Essays on the Economics of U.S. Firefighting
Joshua Hurwitz Dissertation - May 2021.pdf (8.144Mb)
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CitationHurwitz, Joshua. 2021. Essays on the Economics of U.S. Firefighting. Doctoral dissertation, Harvard University Graduate School of Arts and Sciences.
AbstractBetween 1987 and 2017, the number of annual fire incidents in the US declined by nearly 45 percent, while the number of total career (salaried) firefighters increased by almost 55 percent. This dissertation, which consists of three essays on the economics of U.S. firefighting, is motivated by this stylized fact. The first chapter provides a descriptive analysis of U.S. firefighting trends in recent decades and analyzes potential explanations for the firefighter employment puzzle. The second chapter exploits the employment variation caused by a federal hiring grant called SAFER to study the impact of marginal firefighter employment on fire outcomes. The third chapter details the origins and evolution of fire department involvement in the provision of emergency medical services (EMS), which is shown in the opening chapter to be a likely driver of recent firefighter employment growth. It then reapplies the SAFER grant methodology to analyze the impact of marginal firefighter employment on the incidence of time-sensitive deaths, a critical EMS outcome.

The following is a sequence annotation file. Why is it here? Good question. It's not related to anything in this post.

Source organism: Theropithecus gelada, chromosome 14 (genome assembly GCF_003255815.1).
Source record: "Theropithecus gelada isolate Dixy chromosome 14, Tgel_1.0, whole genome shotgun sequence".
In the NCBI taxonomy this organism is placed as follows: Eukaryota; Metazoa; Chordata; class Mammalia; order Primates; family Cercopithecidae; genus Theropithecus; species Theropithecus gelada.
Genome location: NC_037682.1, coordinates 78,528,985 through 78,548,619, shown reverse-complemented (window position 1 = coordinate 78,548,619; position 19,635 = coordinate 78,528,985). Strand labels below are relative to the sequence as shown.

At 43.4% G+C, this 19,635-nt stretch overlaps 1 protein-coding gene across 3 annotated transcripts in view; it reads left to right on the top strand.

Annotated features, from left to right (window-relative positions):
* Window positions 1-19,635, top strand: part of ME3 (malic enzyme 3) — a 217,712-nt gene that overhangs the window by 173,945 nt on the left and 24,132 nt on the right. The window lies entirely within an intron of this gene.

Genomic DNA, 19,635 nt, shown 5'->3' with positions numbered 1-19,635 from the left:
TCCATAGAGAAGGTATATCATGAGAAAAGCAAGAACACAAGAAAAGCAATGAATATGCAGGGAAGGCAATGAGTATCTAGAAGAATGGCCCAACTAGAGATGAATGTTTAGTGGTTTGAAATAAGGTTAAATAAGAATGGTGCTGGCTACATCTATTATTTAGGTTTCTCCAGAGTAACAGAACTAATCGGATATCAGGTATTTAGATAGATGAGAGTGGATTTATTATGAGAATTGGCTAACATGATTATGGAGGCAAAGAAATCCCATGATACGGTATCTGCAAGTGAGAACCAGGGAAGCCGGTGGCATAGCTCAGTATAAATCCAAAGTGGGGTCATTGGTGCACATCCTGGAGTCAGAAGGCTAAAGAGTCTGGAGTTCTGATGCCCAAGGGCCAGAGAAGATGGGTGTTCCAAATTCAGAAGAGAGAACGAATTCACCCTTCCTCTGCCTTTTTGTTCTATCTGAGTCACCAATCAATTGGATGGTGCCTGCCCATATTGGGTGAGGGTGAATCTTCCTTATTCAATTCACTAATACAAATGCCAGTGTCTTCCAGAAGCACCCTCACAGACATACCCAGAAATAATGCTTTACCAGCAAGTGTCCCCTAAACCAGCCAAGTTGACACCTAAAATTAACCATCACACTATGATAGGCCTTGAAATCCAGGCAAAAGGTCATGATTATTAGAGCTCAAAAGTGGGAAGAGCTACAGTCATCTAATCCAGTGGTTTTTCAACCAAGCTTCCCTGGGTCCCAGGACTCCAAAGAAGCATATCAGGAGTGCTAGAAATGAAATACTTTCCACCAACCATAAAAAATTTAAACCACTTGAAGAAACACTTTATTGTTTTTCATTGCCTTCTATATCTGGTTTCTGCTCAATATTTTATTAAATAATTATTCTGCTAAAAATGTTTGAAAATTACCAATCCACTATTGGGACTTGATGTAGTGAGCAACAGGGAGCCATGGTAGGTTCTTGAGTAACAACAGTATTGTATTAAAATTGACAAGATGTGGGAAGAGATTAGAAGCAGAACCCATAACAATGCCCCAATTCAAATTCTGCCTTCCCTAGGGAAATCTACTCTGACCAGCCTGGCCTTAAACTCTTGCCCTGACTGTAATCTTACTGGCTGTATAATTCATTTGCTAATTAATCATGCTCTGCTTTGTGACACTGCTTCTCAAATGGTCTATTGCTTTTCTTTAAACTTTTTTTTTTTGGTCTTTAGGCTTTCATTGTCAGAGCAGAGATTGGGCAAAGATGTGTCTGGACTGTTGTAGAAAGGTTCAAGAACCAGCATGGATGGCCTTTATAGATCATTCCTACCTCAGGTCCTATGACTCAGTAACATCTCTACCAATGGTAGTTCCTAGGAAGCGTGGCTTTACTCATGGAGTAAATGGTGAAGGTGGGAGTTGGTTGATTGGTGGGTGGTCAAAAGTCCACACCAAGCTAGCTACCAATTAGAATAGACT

Citable link to this pagehttps://nrs.harvard.edu/URN-3:HUL.INSTREPOS:37368375
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